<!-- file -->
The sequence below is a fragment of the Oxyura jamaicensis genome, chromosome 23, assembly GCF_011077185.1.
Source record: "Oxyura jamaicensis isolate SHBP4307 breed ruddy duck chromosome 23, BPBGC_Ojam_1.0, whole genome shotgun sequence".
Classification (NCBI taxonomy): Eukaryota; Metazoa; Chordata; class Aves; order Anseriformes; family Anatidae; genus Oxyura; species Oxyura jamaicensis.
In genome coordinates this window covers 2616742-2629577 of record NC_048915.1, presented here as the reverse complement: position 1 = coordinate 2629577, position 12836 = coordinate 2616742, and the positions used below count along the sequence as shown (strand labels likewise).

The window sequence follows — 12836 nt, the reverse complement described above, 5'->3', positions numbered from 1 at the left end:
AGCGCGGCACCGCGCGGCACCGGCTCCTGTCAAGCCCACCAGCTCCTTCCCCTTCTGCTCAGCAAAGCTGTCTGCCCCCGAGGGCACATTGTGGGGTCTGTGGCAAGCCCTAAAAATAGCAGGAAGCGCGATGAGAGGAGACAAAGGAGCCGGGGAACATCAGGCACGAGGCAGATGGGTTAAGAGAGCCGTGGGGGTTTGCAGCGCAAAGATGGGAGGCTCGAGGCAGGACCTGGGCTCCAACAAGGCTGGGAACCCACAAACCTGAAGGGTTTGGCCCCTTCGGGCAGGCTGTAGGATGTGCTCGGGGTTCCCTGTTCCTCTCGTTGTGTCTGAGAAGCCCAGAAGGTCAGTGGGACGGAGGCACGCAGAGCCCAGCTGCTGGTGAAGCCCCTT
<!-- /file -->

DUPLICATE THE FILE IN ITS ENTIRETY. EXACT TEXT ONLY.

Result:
The sequence below is a fragment of the Oxyura jamaicensis genome, chromosome 23, assembly GCF_011077185.1.
Source record: "Oxyura jamaicensis isolate SHBP4307 breed ruddy duck chromosome 23, BPBGC_Ojam_1.0, whole genome shotgun sequence".
Classification (NCBI taxonomy): Eukaryota; Metazoa; Chordata; class Aves; order Anseriformes; family Anatidae; genus Oxyura; species Oxyura jamaicensis.
In genome coordinates this window covers 2616742-2629577 of record NC_048915.1, presented here as the reverse complement: position 1 = coordinate 2629577, position 12836 = coordinate 2616742, and the positions used below count along the sequence as shown (strand labels likewise).

The window sequence follows — 12836 nt, the reverse complement described above, 5'->3', positions numbered from 1 at the left end:
AGCGCGGCACCGCGCGGCACCGGCTCCTGTCAAGCCCACCAGCTCCTTCCCCTTCTGCTCAGCAAAGCTGTCTGCCCCCGAGGGCACATTGTGGGGTCTGTGGCAAGCCCTAAAAATAGCAGGAAGCGCGATGAGAGGAGACAAAGGAGCCGGGGAACATCAGGCACGAGGCAGATGGGTTAAGAGAGCCGTGGGGGTTTGCAGCGCAAAGATGGGAGGCTCGAGGCAGGACCTGGGCTCCAACAAGGCTGGGAACCCACAAACCTGAAGGGTTTGGCCCCTTCGGGCAGGCTGTAGGATGTGCTCGGGGTTCCCTGTTCCTCTCGTTGTGTCTGAGAAGCCCAGAAGGTCAGTGGGACGGAGGCACGCAGAGCCCAGCTGCTGGTGAAGCCCCTT